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DeLaSalle is a Catholic high school that seeks to create a community of students from various economic levels, academic abilities, racial communities, and ethnic backgrounds. In the Lasallian tradition of St. John Baptist de La Salle, the school strives to facilitate personal academic success but also to prepare students to be of service to society. Within the larger tradition of the Catholic Church, DeLaSalle regards spiritual development as a primary educational goal. All students are required to take Theology courses and attend school worship services. Admission to Grade 9 is based on assessment of the following:

  • Completion of application forms,
  • At least one grade school teacher recommendation regarding academic potential and personal character,
  • Entrance exam scores,
  • Middle school transcripts

Admission may be unconditional, or probationary in which case additional conditions may need to be met before entering ninth grade. Students transferring to Grade 10, 11, or 12 must:

  • Provide a high school transcript,
  • Provide a letter from a counselor or teacher attesting to academic potential and personal character,
  • Interview with the Executive Director for Enrollment and/or Principal,
  • If an international student, demonstrate competence in English.

Transfer students are accepted at the start of a quarter/semester, except for special circumstances. To receive a DeLaSalle diploma, Grade 12 transfer students must normally be enrolled for the entire year.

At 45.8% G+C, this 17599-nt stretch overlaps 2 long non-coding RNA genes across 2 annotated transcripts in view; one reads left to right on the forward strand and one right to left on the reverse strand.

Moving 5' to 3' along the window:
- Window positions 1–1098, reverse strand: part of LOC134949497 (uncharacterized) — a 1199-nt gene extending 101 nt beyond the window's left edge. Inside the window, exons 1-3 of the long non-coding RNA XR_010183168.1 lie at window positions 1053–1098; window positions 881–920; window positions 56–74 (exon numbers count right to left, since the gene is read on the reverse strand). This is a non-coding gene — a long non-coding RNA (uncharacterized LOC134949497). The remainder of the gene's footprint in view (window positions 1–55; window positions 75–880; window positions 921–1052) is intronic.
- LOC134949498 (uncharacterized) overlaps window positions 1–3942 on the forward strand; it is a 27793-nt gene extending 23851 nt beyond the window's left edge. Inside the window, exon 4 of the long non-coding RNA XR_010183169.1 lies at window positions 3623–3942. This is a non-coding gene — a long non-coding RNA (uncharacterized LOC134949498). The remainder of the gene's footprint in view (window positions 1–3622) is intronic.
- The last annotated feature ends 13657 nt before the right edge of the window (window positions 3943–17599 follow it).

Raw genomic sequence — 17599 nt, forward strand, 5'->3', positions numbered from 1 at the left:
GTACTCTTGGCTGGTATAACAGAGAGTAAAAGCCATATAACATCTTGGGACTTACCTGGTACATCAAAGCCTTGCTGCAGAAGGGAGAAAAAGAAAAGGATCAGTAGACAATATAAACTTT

Students will be introduced to the idea that literature encourages understanding the complexities of the world and our places in it. Moreover, students will learn that literature is a conduit to diverse human perspectives, experiences, and institutions. This will be accomplished through the introduction and development of rhetorical and literary techniques and vocabulary in English courses. The goals of the English department are to inspire and teach a love and understanding of words and how they work, and to form critical thinkers, eloquent speakers, strong and effective writers, and close readers.

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Fine Arts

The Fine Arts Department includes courses in Visual Arts, Music and Theatre. Honors Art and AP Studio Art are offered to students who plan on advancing their artistic skills and creative abilities. Music is seen as a means of expressing oneself either through vocal or instrumental means. The goal is to develop both skills and appreciation, working with others and performing. The performance component includes concerts and, often, a music tour.

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Students at DeLaSalle are encouraged to take four years of mathematics, although three years are required for graduation. Most colleges and universities require the successful completion of Algebra II for admission. Students entering Grade 9 are placed in Algebra I, Advanced Algebra I or into the Honors Program. Placement in mathematics is based on scores from the Math Mastery Exams as well as a departmental review of standardized test scores and middle school records. For Grades 10, 11, and 12, placement is based upon completion of prerequisite courses as well as teacher recommendations and student and parent input.